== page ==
It is not uncommon for artists’ lives to be littered with fractures, a circumstance that seems to grow with the intensity of an artist’s creative will. A musician like Hans-Joachim Roedelius, who has played in so very many definitive musical ensembles, knows that all too well. Born in 1934, Roedelius was part of what was a “who’s who” of celebrated musical innovators in the bands Harmonia and Cluster and constantly kept company with eccentric artistic personalities. It is lovely when such fractures aren’t seen as a burden but as what they should be to an artist: an indescribable treasure trove of experiences; Roedelius exploits this rich array of experiences elevates them and continually restyles them.
Paris-based Swiss musician Christoph H. Müller looks back upon a similarly broad-ranging wellspring of experiences, despite being the younger partner in this synergetic duo. With bands like Gotan Project he emancipated the idea of world music from its constraints, enriching it with a plethora of celebrated productions. Müller belongs to a generation of musicians that invariably profited from Roedelius’s pioneering work in the realm of electronic music, augmenting it and sharing in it with a constructive élan – them joining to collaborate was mere providence.
In 2015 their debut, IMAGORI, was released on Groenland Records. It is an album that readily demonstrated how well their musical visions fit together. Roedelius’s soundscapes joined Christoph H. Müller’s electronic productions and beats and they entered into a dynamic symbiosis that gave rise to music that, instead of uniting two worlds, created a new one.
That process continues seamlessly. The title itself implies as much: IMAGORI II. The second joint album from these electronic music virtuosos shows new facets of their collaborative efforts and reveals all the new discoveries there are to be made when two explorers join forces. IMAGORI II’s twelve tracks oscillate between tender and hard-edged, between science fiction and the Garden of Eden; they call forth organic orchestral sounds that then fragment; they create moods ranging from melancholy to euphoria and are all the while accompanied by Roedelius’s filmic pathos, which has no use for extravagant gestures and instead tests the limits of minimalism.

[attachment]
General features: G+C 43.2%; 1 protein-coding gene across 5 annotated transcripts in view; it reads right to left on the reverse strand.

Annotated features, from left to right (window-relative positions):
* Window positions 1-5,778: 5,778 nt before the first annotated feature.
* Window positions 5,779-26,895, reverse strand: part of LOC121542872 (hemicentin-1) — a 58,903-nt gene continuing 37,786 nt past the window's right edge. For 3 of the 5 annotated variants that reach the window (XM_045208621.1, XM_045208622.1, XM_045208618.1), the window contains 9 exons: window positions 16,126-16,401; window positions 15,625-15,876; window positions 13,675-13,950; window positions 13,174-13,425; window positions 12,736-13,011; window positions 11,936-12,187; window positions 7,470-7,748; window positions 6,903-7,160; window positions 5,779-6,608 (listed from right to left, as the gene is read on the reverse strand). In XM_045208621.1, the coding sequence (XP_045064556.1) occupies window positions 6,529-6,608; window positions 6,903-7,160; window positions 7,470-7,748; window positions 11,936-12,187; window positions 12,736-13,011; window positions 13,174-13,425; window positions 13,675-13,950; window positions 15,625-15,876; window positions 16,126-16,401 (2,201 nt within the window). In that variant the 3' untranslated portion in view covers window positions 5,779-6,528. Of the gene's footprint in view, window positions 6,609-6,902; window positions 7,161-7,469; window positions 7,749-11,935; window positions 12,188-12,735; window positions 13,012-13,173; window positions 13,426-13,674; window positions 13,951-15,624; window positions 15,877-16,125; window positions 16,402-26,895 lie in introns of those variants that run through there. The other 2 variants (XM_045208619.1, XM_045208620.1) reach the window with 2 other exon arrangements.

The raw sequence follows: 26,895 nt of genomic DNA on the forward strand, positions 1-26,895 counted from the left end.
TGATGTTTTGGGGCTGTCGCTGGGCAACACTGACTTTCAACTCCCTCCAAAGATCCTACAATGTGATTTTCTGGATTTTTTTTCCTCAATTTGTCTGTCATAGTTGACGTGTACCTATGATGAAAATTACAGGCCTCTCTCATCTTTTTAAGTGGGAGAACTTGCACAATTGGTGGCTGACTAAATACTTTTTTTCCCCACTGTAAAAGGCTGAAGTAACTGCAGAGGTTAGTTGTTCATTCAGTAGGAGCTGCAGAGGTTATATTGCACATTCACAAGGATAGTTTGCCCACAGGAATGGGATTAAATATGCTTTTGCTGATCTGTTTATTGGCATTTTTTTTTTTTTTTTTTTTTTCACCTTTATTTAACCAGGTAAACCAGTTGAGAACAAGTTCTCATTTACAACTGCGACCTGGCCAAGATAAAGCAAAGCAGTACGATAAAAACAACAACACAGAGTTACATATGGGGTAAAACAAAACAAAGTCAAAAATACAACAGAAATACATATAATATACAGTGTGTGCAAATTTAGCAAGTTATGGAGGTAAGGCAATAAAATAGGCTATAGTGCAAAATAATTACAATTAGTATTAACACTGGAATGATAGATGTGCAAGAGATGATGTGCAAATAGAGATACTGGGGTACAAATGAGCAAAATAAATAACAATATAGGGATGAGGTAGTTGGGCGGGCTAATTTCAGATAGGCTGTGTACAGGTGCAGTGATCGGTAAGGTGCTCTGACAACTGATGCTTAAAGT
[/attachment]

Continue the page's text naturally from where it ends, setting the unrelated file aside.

Language is employed strikingly often; for instance, on the first track “FRACTURED BEING,” which is sung by “Miss Kenichi,” alias Katrin Hahner. The song “ICH DU WIR” is a family affair in which Rosa Roedelius gradually allows the listener to observe how soundscapes allow deconstructed language to fuse into structured form once again. Then, on “LA VIE EN BLUE” we hear Christoph H. Müller’s daughter illustrate the boundlessness of her father’s music in while singing in French.
Thus, we witness new experiments on IMAGORI II that are well aware of the foundations they are built upon and that sometimes let us forget the present with their future-oriented perspective while never descending into pure escapism. The twelve tracks allow the listener to close his or her eyes and enter a dream that could not sound more beautiful – we experience this phantasm as IMAGORI II. It contains no fractures, merely passages that provide a plane on which something new emerges.
The album ends with a song that could not be more defining and that recapitulates the production’s musical harmony one final time: “HIMMLISCHER FRIEDEN.” Hopefully, this will go on for a long time.